Monday, June 14, 2010 ~ 0 Comments

'Breaking Bad' Closes Season with Bangs, Whimpers

This entry is largely spoiler-free regarding last night's finale; however, this is not the case for many of the links. Be advised.

(An admission: this is a bit of a rave.)

As AMC's grimly funny, increasingly bleak, and often harrowing Breaking Bad closed out its third season last night, a shocking sense of just how the chess game between Bryan Cranston's Walt and his employer has evolved began to set in. the gloriously ambiguous season finale saw the "Heisenberg" persona flipped on its ear, with a shrewd bit of gamesmanship coupled with a moment of excruciating weakness on Walt's part. Time has posted a solid review of the episode, though it's quite spoiler-ridden.

It occurred to me that, in this season more than its predecessor, we've finally reached the "Michael Corleone in the restaurant" moment for both of the series' protagonists. The once-meek chemistry teacher has embraced the transition from "Mr. Chips to Scarface," as we've seen noted elsewhere; the tragically soft-hearted tweaker has been pushed to become the meth-fueled Darth Vader he thought that he already was. Vince Gilligan, the show's creator, has managed to redefine the crime drama for the post-Sopranos era. In a day and age where organized crime stories are largely period pieces, part of what makes Breaking Bad so excellent is the creeping sense that the "big bad" isn't going to be Don Vito Corleone or Tony's New Jersey crew; it's the sketchy kid on the corner and the stressed-out, middle-aged guy driving a Pontiac Aztek.

More after the jump.

The show, which will return with its fourth season in the next year, has developed a gift for effortlessly transitioning from satire to tragedy often within a single breath; often, the horror of what is happening is offset with a blackly funny coda. The truth of Walt's fall from grace isn't made any less powerful- it's underlined and heightened by some of the series' nuttier touches. When Walt's alter ego, the "man in the black hat" he calls Heisenberg, becomes a player in the drug scene, the series brilliantly opens an episode with a narcocorrido about his exploits. When a professional, mild-mannered supporting character is unveiled as a figure more menacing than the previously-encountered thugs, we get a funny (and entirely believable) commercial for his public face, juxtaposed against the true source of his wealth. We get a kick out of these segments as they play out, often in the show's cold opening, but they begin creeping into the edges of our thoughts as the episode plays out.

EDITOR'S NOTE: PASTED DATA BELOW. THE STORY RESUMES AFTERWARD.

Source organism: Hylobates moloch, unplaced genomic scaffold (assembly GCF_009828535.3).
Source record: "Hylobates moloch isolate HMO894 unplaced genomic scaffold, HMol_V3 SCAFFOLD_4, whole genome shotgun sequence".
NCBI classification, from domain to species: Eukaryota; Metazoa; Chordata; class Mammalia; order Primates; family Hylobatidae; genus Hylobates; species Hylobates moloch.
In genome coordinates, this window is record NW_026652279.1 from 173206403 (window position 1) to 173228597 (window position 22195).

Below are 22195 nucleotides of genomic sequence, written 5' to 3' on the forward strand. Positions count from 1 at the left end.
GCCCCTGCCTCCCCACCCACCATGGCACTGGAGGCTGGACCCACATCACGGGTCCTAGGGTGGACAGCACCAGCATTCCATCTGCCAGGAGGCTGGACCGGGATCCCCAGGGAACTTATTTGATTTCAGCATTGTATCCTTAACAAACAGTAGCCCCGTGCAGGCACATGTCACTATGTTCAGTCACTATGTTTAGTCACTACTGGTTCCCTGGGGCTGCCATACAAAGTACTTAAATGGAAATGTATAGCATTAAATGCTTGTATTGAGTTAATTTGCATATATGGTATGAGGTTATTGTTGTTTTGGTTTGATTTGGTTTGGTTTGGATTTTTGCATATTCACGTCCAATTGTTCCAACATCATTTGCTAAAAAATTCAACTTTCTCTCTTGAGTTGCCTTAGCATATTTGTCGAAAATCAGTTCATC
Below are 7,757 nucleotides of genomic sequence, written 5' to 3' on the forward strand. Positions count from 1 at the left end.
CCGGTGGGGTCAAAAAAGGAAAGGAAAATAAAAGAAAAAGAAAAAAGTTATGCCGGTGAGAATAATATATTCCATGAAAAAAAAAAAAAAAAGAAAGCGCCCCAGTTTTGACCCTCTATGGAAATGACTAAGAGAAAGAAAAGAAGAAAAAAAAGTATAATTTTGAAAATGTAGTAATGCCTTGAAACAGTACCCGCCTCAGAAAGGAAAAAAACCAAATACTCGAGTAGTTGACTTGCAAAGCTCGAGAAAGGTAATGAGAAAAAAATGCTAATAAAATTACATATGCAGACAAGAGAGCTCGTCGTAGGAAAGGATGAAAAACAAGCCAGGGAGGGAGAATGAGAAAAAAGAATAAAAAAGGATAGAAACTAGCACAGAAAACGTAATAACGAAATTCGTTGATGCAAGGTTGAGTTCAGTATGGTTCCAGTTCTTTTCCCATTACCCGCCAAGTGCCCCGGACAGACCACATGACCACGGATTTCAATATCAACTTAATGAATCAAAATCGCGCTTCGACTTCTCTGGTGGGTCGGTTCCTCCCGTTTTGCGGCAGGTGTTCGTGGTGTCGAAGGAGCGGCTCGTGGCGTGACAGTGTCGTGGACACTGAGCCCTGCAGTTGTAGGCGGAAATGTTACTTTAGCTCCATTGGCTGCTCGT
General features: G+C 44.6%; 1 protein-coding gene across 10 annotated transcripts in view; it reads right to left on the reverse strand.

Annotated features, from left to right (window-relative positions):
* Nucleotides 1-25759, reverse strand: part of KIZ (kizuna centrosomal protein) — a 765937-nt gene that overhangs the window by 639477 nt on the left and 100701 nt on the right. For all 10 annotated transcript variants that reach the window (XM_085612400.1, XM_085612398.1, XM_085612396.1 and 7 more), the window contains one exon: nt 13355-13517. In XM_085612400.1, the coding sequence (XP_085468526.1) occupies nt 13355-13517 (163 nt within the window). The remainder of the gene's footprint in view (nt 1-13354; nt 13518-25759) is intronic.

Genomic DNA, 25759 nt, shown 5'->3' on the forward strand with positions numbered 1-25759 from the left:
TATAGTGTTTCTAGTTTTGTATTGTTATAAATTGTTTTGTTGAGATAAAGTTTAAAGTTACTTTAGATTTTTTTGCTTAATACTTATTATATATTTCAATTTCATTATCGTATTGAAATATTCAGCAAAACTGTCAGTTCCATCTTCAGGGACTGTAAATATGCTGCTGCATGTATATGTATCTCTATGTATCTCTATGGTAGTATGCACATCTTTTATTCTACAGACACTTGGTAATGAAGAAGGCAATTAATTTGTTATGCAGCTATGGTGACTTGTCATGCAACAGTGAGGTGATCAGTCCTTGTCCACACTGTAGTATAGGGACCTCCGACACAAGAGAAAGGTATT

Los Pollos Hermanos (mild spoiler)

Much of what made The Sopranos, Bad's only competition for best hour-long of the past ten years, so watchable was the strength of its supporting players; Gilligan's crew have developed that same depth. The third season especially has generously given the supporting cast room to breathe and develop.While there has been much talk of series co-star Aaron Paul's Emmy prospects for this season (and rightly so), the performances turned in by Dean Norris (as a PTSD-suffering DEA agent), Bob Odenkirk (as the awesomely slimy lawyer Saul Goodman), and especially Jonathan Banks (the hardboiled "Mike the Cleaner") have all handed in work that should provide good healthy competition for the Best Supporting Actor statuette.

This speaks to the show's greatest, quietest strength: within the confines of an hour-long program set almost entirely in Albuquerque, NM, the producers have managed to create an entire universe. The aforementioned characters, the way the sun-bleached imagery burns out any preconceived thought of how the American southwest should look, the bland suburban sprawl and malaise that contrasts with the vibrant, explosive underworld Walt and Jesse submerge themselves in: there's not a single detail that feels wasted, let alone "throwaway." Nothing seems to depend on any awareness of anything beyond the confines of its universe; everything you need to enjoy Breaking Bad is present and accounted for.

It's been suggested by both Gilligan and Cranston that the show will last for at least four seasons, if not more. If they can keep up this level of quality, our cultural landscape will be the richer for it.

The AV Club has an excellent interview with Gilligan. An excellent, though less in-depth, interview is up at The Hollywood Reporter. Also: HitFix has an interview with Cranston.

BONUS: Check out last night's showcase for supporting player Mike the Cleaner (mostly spoiler-free regarding the main plot; still a spoiler if you want the whole thing to be a surprise.)

The music is "Shambala" by The Beastie Boys (from Ill Communication).

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